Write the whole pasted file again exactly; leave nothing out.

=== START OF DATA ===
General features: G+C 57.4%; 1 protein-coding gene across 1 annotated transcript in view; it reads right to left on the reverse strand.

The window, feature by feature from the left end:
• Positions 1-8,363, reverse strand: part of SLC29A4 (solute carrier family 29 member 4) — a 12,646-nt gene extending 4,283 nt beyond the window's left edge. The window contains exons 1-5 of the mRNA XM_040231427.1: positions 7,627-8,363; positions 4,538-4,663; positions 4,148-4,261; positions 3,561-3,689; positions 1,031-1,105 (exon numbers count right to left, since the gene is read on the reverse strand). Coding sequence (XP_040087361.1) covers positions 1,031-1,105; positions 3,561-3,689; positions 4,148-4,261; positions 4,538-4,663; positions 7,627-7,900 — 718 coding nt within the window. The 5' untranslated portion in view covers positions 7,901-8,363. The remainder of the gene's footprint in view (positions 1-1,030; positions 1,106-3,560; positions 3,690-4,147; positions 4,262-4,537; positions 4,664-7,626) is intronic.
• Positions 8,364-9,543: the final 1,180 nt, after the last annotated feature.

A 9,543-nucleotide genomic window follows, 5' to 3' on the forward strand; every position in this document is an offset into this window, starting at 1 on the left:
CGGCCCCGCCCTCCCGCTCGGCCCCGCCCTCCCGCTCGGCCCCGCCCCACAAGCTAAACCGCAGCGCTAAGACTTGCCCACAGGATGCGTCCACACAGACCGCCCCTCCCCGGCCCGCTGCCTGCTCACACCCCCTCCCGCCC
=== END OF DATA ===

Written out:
General features: G+C 57.4%; 1 protein-coding gene across 1 annotated transcript in view; it reads right to left on the reverse strand.

The window, feature by feature from the left end:
• Positions 1-8,363, reverse strand: part of SLC29A4 (solute carrier family 29 member 4) — a 12,646-nt gene extending 4,283 nt beyond the window's left edge. The window contains exons 1-5 of the mRNA XM_040231427.1: positions 7,627-8,363; positions 4,538-4,663; positions 4,148-4,261; positions 3,561-3,689; positions 1,031-1,105 (exon numbers count right to left, since the gene is read on the reverse strand). Coding sequence (XP_040087361.1) covers positions 1,031-1,105; positions 3,561-3,689; positions 4,148-4,261; positions 4,538-4,663; positions 7,627-7,900 — 718 coding nt within the window. The 5' untranslated portion in view covers positions 7,901-8,363. The remainder of the gene's footprint in view (positions 1-1,030; positions 1,106-3,560; positions 3,690-4,147; positions 4,262-4,537; positions 4,664-7,626) is intronic.
• Positions 8,364-9,543: the final 1,180 nt, after the last annotated feature.

A 9,543-nucleotide genomic window follows, 5' to 3' on the forward strand; every position in this document is an offset into this window, starting at 1 on the left:
CGGCCCCGCCCTCCCGCTCGGCCCCGCCCTCCCGCTCGGCCCCGCCCCACAAGCTAAACCGCAGCGCTAAGACTTGCCCACAGGATGCGTCCACACAGACCGCCCCTCCCCGGCCCGCTGCCTGCTCACACCCCCTCCCGCCC